Social Anxiety Therapy Offers Drug-Free Option

By | October 14, 2019

anti-anxiety therapy

Social anxiety is a common mental health condition. Yet, you might not hear a lot of people talking about it if they suffer from it, simply because part of the problem associated with this condition is having an inability to open up to others.

What Is Social Anxiety?

According to WebMD, social anxiety is also referred to as social phobia, and it is characterized by an overwhelming amount of fear when it comes to being in a social situation.

Whether it means going on a date, speaking in public, having dinner at a restaurant, or going to a party with friends, social anxiety can stop people from enjoying their lives because they are incapable of handling these types of situations with ease.

On top of that, people who have social anxiety might even experience a low amount of self-esteem, along with depression, and they typically end up isolating themselves from others in order to avoid as much stress as possible.

Also, individuals who have social anxiety disorder frequently misread opinions and social situations, to the point that they feel, incorrectly, that others are criticizing or judging them. Symptoms typically start to appear around the age of 13 and will often go unreported for around ten years after they first developed.

An Alternative to Medications for Social Anxiety

One of the most common remedies for social anxiety is medication. But, now there is something else that people can turn to, especially if they want to avoid or limit their use of prescription medications for their mental health.

The results of a study conducted by researchers at the Stanford University with the support of the Anxiety and Depression Association of America have been published within the JAMA Psychiatry journal and have suggested that social anxiety sufferers may not need to rely on medication to ease their symptoms.

In fact, the research stated that there could be an alternative to medication in the form of behavioral social anxiety therapy. This can help to very effectively reduce the symptoms of social anxiety. This condition impacts the daily lives of approximately 15 million people throughout the United States.

Diving Deeper into This Research on Social Anxiety Therapy

The researchers at Stanford University applied functional magnetic resonance imaging (fMRI) in order to study the activity in the brain among sufferers of social anxiety disorder. They continued to use fMRIs to observe the impact on sufferers who were receiving cognitive behavioral therapy. There were 16 total scans throughout a period of four months.

What they discovered was that the patients who underwent the therapy experienced a considerable increase in the brain activity within the areas that were connected with controlling emotions. Those who underwent the social anxiety therapy were taught how to alter the way that they cope with their emotional responses to various situations.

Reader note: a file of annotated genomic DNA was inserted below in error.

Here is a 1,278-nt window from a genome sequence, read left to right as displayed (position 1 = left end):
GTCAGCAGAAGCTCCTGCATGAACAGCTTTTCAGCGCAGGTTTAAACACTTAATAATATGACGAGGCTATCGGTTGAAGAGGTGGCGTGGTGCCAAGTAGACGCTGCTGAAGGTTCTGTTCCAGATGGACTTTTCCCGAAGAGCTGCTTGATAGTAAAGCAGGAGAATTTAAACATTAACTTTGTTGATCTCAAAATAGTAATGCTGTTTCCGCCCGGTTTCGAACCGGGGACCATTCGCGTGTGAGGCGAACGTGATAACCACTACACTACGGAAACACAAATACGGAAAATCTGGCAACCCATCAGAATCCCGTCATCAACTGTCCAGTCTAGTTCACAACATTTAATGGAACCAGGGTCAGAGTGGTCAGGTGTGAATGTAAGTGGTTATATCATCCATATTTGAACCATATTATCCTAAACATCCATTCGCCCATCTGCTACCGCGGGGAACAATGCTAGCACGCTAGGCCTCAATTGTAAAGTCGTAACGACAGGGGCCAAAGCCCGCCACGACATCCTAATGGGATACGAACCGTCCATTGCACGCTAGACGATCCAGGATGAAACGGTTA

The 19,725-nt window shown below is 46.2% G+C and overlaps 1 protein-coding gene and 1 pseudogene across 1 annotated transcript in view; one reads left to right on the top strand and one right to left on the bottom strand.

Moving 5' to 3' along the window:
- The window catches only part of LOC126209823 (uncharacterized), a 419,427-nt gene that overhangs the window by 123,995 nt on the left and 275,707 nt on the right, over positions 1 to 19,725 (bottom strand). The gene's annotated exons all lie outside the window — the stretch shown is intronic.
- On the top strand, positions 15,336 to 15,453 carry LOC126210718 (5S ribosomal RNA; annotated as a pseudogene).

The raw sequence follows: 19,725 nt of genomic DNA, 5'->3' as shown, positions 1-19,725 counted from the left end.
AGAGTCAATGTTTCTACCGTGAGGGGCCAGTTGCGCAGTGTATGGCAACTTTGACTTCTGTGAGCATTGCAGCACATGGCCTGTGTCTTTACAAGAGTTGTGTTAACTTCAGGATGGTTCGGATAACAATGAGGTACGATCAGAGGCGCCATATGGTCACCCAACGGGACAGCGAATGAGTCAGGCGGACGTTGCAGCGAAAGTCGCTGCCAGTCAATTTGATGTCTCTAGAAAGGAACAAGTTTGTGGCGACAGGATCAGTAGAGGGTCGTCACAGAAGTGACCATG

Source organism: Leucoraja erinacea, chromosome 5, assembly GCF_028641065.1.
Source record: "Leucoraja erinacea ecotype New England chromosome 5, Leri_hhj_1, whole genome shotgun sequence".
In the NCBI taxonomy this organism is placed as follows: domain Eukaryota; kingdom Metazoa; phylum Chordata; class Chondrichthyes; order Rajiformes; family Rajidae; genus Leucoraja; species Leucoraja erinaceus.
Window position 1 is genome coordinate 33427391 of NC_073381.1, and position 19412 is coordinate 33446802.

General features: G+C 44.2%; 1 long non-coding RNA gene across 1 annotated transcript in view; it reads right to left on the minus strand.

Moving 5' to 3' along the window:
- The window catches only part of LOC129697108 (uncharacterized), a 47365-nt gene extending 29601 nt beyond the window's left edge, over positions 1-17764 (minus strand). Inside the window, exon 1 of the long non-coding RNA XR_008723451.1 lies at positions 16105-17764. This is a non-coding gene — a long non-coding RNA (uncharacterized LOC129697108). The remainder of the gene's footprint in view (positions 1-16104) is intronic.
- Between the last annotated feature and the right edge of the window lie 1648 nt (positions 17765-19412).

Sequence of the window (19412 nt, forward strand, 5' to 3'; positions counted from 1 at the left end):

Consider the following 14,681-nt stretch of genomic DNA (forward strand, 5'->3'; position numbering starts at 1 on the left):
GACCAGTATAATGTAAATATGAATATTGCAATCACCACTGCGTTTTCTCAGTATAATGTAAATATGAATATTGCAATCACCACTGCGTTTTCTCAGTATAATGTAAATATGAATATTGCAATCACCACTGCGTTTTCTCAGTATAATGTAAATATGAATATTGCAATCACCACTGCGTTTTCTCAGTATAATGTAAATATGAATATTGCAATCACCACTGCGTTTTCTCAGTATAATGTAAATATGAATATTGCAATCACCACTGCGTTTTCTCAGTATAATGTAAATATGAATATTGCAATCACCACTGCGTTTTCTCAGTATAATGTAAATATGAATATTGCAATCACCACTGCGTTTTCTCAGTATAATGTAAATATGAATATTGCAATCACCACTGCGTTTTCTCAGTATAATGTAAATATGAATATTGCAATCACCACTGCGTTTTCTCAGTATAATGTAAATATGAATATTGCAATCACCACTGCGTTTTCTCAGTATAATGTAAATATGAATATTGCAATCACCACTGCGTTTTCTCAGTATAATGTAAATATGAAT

For example, an individual whose initial thought was “no one likes me” received instruction for re-framing their negative thoughts. This allowed them to remind themselves that some people do actually them, or that this was merely a belief and was not a fact. It was nothing more than a thought.

The Promise of Social Anxiety Therapy

The findings of this study are very promising, as many of the people who have this condition rely on medications – often antidepressants and anti-anxiety medications – in order to help to keep the symptoms of social anxiety under control. It is important for these individuals to receive assistance because if it is left untreated, it can develop into agoraphobia , which is a crippling fear of crowds and open spaces. It can lead people to become home-bound and cut off communication with other people.

The medications used for these treatments are not always fully effective and are associated with certain side effects and can be addictive. Alternative treatments are often greatly desired by sufferers and social anxiety therapy is a bright new option to explore.

More Advice on Social Anxiety Therapy and Other Treatments

Perhaps social anxiety therapy will be all that you need to get your mental health back into a state of balance. But, if that is not enough, a combination of cognitive behavioral therapy and medications might be the best thing for you. A doctor is the only one who can really decide the best path for you to take, so don’t be afraid to seek help.

Here are some things to consider as you work towards finding the right treatment:

  • You might need to complete up to 16 social anxiety therapy sessions, during which you’ll acquire new skills, while building up your self-confidence, to experience social situations with a sense of ease. So, stick it out and be consistent and patient in your efforts.
  • Antidepressants might help you cope with your social anxiety more effectively.
  • You can even take steps in your everyday life to take better care of your mind and body. Doing things like exercising regularly, avoiding caffeine and alcohol, and getting plenty of sleep might all help you face your social phobias more effectively.

Are You Interested in Social Anxiety Therapy?

Although it might be difficult for you to open up about your social anxiety, it is important to discuss your symptoms with your doctor or a therapist who can help you find the right remedy for your social phobia. The sooner that you seek treatment, the sooner you can start to feel better by overcoming your fear.

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